Oil of Oregano oil: this oil has anti-oxidant properties and can be good for the hair as well. Do own.
Ootanga oil: this oil comes from the Kalahari Desert and has a beautiful scent as many of the oils do. It is very good for balancing the natural oils of your hair. Do own.
Orange oil: known to have cancer-fighting properties that also boost the immune system, this oil is good to have in your hair oil combination. Do own.
Orris oil: is extracted from the roots of the Florentine iris (Iris florentina), Iris germanica and Iris pallida. It is used as a flavouring agent, in perfume, and medicinally. Do not own.
Palm oil: native to West Africa and used for cooking and cosmetic purposes. Do own.
Palo Santo oil: I own this oil. It is good for the hair. Do own.
Parsley oil: used in soaps, detergents, colognes, cosmetics, and perfumes, especially men’s fragrances. Do own.
Patchouli oil: natural anti-septic that is therapeutic to have in an oil combination with coconut, olive oil, jojoba oil as carrier oils. Do own.
Peanut oil: very rich in vitamin E, it is very, very important that any products that contain nuts, including any aforementioned products that contain nuts are not used by yourself if you have allergies to nut products. Do own.
Peppermint oil: many people discuss how powerful mint and peppermint can be as a healing power. This oil is great for stimulating the scalp and for scalp massages. You can feel your scalp tingle as soon as you apply this oil. Great for keeping away mice too. Do own.
Perilla essential oil: extracted from the leaves of the perilla plant. Contains about 50–60% perillaldehyde. Do not own.
Petitgrain oil: do not own.
Pimento oil: antiseptic and antioxidant effect, this is a good oil to have as part of your oil combination. Do own.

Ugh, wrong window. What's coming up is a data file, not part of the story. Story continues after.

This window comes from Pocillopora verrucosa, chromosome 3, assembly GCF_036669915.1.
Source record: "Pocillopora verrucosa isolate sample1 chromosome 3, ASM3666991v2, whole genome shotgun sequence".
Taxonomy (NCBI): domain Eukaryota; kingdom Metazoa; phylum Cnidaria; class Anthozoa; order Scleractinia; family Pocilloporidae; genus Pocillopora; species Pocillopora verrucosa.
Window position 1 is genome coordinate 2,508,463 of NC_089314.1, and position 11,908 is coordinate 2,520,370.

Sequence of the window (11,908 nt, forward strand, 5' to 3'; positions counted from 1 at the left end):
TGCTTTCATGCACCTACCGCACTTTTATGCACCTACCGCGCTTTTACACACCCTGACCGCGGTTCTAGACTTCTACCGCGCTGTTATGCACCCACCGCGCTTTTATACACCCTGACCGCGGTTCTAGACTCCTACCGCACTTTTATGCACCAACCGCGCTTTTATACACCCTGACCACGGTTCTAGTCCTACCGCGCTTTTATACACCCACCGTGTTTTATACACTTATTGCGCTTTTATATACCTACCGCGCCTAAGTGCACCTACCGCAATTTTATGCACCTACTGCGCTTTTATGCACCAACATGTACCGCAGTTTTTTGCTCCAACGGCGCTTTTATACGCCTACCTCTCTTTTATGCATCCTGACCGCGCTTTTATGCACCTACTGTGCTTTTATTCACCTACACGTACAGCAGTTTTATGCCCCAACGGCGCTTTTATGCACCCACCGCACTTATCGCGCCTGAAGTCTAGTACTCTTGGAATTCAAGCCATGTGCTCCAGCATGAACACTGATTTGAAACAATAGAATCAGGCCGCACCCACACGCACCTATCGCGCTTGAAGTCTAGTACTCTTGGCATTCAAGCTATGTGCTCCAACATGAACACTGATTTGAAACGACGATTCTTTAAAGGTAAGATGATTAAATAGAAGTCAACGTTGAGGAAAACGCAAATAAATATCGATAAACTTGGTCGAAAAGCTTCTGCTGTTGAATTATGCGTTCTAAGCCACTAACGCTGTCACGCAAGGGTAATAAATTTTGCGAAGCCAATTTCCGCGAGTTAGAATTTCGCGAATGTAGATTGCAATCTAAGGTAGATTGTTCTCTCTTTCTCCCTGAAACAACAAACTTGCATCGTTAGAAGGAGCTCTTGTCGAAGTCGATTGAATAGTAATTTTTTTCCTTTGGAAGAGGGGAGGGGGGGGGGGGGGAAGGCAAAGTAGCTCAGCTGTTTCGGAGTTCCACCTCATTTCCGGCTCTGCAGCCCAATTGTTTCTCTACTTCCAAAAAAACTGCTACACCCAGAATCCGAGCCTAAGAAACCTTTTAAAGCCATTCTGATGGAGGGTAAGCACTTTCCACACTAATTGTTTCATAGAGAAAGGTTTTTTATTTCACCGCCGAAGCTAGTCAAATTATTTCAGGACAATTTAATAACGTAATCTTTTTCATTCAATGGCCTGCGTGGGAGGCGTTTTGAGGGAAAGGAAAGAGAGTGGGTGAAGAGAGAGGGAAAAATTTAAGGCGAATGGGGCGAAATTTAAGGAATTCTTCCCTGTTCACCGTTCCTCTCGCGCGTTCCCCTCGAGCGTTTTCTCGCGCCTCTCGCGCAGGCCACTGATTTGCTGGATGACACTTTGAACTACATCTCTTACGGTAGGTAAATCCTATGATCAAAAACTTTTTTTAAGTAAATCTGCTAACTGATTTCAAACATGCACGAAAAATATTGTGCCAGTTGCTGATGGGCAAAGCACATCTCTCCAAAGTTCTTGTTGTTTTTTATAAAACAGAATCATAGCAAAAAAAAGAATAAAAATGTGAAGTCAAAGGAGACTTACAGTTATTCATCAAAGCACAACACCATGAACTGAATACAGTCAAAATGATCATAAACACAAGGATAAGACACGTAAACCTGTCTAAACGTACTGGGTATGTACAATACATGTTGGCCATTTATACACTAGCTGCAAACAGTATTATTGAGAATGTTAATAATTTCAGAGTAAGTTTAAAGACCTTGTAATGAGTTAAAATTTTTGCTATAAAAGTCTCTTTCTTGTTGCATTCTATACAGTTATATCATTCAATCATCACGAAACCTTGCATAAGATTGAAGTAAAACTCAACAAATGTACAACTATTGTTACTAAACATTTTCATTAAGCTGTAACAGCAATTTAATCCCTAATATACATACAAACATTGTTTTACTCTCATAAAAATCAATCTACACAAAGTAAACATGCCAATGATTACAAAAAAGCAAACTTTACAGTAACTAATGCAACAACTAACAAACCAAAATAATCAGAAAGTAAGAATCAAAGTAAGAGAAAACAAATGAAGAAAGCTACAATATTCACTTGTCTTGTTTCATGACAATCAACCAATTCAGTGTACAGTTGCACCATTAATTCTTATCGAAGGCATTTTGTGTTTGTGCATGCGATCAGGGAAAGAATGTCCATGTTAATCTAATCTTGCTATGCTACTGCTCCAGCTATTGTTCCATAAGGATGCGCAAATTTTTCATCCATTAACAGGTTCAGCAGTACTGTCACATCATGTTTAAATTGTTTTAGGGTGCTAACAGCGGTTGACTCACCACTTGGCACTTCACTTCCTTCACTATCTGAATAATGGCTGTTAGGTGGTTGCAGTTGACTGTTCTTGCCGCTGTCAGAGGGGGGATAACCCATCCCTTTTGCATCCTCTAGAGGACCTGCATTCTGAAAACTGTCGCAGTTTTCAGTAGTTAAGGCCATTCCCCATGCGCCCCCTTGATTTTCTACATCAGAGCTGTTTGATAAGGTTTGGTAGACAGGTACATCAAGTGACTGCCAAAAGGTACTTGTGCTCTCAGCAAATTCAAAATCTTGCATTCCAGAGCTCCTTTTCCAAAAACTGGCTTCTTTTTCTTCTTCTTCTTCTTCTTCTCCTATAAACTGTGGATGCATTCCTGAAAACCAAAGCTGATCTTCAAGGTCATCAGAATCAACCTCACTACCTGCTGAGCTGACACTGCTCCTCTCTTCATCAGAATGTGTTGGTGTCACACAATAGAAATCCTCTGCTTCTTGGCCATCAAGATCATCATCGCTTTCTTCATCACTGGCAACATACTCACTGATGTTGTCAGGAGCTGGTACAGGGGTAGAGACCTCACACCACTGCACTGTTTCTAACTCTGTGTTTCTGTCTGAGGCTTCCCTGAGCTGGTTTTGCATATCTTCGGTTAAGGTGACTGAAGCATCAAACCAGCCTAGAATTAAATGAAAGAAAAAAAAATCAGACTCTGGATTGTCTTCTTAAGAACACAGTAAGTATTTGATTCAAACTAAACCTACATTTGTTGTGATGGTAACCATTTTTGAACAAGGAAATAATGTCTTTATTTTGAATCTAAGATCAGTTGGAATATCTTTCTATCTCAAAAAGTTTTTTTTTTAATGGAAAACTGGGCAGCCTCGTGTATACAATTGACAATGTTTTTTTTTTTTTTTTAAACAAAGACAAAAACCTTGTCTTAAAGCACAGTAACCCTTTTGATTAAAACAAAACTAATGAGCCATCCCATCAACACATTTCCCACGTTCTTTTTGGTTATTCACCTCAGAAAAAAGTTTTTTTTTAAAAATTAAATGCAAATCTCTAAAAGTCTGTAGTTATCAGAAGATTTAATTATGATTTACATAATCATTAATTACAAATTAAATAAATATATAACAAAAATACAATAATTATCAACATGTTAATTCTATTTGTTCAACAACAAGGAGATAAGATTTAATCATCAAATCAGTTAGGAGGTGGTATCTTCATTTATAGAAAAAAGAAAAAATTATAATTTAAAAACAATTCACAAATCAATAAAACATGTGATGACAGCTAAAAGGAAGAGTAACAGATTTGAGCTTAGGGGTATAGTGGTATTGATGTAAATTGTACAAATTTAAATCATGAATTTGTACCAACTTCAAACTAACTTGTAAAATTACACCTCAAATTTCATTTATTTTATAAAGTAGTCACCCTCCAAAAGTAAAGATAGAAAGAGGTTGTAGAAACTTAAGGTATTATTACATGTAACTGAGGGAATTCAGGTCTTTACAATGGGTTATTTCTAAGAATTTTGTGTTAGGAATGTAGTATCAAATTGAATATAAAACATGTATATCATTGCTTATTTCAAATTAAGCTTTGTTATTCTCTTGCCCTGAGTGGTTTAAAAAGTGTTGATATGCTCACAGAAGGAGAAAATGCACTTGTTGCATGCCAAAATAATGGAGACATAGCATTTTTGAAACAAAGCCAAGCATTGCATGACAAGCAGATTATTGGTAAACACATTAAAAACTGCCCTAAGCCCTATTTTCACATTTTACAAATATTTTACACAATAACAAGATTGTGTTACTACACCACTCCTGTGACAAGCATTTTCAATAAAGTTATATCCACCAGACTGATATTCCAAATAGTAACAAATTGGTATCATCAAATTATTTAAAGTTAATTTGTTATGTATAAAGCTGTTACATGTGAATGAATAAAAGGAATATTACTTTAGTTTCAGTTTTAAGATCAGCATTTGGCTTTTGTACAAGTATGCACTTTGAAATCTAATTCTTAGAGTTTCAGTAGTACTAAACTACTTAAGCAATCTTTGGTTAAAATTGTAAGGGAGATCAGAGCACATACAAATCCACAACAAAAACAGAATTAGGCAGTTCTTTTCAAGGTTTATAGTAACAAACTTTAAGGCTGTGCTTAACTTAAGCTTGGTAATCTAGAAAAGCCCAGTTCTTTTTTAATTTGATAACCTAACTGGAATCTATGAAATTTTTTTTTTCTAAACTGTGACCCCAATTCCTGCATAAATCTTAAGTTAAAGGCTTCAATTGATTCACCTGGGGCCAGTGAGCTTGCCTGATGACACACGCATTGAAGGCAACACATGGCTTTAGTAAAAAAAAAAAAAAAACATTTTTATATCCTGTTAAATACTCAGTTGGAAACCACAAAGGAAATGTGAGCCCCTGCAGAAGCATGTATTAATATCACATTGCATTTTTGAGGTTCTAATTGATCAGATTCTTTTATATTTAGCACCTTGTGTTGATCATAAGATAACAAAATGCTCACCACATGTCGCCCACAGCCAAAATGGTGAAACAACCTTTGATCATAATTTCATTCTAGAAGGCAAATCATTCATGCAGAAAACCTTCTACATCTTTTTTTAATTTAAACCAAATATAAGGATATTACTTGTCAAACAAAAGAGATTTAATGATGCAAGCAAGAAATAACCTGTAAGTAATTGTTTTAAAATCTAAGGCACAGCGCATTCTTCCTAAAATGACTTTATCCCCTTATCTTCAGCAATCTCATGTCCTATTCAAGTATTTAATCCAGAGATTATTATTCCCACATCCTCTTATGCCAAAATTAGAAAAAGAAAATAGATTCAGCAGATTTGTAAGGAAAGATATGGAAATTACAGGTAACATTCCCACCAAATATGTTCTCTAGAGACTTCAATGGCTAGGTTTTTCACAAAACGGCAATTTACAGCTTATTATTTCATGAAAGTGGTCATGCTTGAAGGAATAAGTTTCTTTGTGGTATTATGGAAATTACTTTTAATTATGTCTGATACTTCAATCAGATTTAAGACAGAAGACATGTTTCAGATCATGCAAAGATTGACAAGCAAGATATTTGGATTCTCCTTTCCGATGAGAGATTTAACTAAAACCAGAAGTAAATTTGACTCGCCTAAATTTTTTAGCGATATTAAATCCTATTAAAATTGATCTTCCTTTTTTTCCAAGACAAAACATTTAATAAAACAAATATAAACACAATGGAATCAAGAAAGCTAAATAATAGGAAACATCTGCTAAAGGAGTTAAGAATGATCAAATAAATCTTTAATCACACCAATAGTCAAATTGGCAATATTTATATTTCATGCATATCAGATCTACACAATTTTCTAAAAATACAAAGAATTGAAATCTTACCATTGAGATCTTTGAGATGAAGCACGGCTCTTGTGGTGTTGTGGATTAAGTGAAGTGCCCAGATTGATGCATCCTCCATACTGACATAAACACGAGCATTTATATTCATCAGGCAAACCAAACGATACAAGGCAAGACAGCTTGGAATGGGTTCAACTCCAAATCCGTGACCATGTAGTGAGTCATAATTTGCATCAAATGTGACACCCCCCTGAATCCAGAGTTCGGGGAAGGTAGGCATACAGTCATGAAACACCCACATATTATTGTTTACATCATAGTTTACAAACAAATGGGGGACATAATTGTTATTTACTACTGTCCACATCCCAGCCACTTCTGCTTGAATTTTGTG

Pine oil: used as a disinfectant, and in aromatherapy. Do not own.
Polynesian Monoi Radiance Oil (from the Body Shop): Can be used for hair and body. Women from Polynesia have been using this oil for more than 2,000 years. The scent is light and suitable for all climates. Do own.
Pomegranate & Raspberry oil (from the Body Shop): Wonderful oil. Smells great. Do own.
Pomegranate Seed oil: very nourishing and healthy attributes to contribute to your hair. Do own.
Ravensara oil: a very good oil. Do own.
Red Cedar oil: do not own.
Roman Chamomile oil: do not own.
Roop oil: good for prevention of acne, also good to have in a hair combination. Do own.
Rose oil: distilled from rose petals, Used primarily as a fragrance. Do own.
Rosehip oil: distilled from the seeds of the Rosa rubiginosa or Rosa mosqueta. Used medicinally. Do own.
Rosemary Oil: balances the hormonal levels within the body, this oil are good as an anti-inflammatory as well. It is good to have as a part of your hair oil combination and for other health properties as many of the oils in this list. Do own.
Rosemary French oil: this oil stimulates cell growth and reduces the lines of the mature skin. This oil is good for a variety of hair types in their hair oil combination. Do own.
Rosewood oil: used primarily for skin care applications. Also used medicinally. Do own.
Sage oil: used medicinally. Do own.
Safflower oil: very good for people particularly of East African descent, or with very dark and very curly hair. Do own.
Sandalwood oil: used primarily as a fragrance, for its pleasant, woody fragrance. Do own.
Sapote oil: this oil comes from Mexico and Central America and good for both dry and oily hair. Contains vitamins A, B, C, D and E. Do own.
Sassafras oil: from sassafras root bark. Used in aromatherapy, soap making, perfumes, and the like. Formerly used as a spice, and as the primary flavoring of root beer, inter alia. Sassafras oil is heavily regulated in the United States due to its high safrole content. Do not own.
Satsuma oil (from the Body Shop): Wonderful oil. Smells great. Do own.
Savory oil: from Satureja species. Used in aromatherapy, cosmetic and soap-making applications. Do not own.
Schisandra oil: used medicinally. Do not own.
Sesame oil: Eliminates hair loss and is good for stimulating hair growth. Do own.
Shea Butter oil: this is a lot of vitamin A and vitamin E in Shea butter oil. The oil is wonderful to put in hair and is extremely nourishing for naturally curly hair types of all different hair colours. Do own.
Shikaka Herbal Hair oil: this is Indian oil that contains a lot of the aforementioned Indian oils. Do own.